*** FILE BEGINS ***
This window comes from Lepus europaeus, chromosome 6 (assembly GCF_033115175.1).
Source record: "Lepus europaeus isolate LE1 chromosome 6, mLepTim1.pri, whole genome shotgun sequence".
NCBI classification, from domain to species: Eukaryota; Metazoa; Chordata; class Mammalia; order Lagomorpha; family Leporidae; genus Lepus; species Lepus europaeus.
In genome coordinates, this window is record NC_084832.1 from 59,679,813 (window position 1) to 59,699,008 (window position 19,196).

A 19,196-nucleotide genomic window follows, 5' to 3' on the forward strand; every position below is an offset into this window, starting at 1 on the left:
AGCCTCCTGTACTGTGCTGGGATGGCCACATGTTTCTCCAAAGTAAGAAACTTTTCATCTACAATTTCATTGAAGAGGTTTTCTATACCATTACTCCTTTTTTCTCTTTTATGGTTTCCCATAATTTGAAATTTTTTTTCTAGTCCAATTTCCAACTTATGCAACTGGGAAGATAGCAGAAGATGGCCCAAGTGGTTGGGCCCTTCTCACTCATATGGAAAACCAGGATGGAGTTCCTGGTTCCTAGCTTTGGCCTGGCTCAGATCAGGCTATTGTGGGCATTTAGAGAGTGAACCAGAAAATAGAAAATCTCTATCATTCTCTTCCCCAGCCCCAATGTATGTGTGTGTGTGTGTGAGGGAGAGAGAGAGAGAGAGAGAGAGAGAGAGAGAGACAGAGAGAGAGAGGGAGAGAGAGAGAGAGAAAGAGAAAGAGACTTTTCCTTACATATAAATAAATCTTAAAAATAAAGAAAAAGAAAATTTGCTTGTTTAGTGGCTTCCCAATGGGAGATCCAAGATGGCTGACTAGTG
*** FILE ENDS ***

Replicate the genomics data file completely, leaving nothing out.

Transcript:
This window comes from Lepus europaeus, chromosome 6 (assembly GCF_033115175.1).
Source record: "Lepus europaeus isolate LE1 chromosome 6, mLepTim1.pri, whole genome shotgun sequence".
NCBI classification, from domain to species: Eukaryota; Metazoa; Chordata; class Mammalia; order Lagomorpha; family Leporidae; genus Lepus; species Lepus europaeus.
In genome coordinates, this window is record NC_084832.1 from 59,679,813 (window position 1) to 59,699,008 (window position 19,196).

A 19,196-nucleotide genomic window follows, 5' to 3' on the forward strand; every position below is an offset into this window, starting at 1 on the left:
AGCCTCCTGTACTGTGCTGGGATGGCCACATGTTTCTCCAAAGTAAGAAACTTTTCATCTACAATTTCATTGAAGAGGTTTTCTATACCATTACTCCTTTTTTCTCTTTTATGGTTTCCCATAATTTGAAATTTTTTTTCTAGTCCAATTTCCAACTTATGCAACTGGGAAGATAGCAGAAGATGGCCCAAGTGGTTGGGCCCTTCTCACTCATATGGAAAACCAGGATGGAGTTCCTGGTTCCTAGCTTTGGCCTGGCTCAGATCAGGCTATTGTGGGCATTTAGAGAGTGAACCAGAAAATAGAAAATCTCTATCATTCTCTTCCCCAGCCCCAATGTATGTGTGTGTGTGTGTGAGGGAGAGAGAGAGAGAGAGAGAGAGAGAGAGAGAGACAGAGAGAGAGAGGGAGAGAGAGAGAGAGAAAGAGAAAGAGACTTTTCCTTACATATAAATAAATCTTAAAAATAAAGAAAAAGAAAATTTGCTTGTTTAGTGGCTTCCCAATGGGAGATCCAAGATGGCTGACTAGTG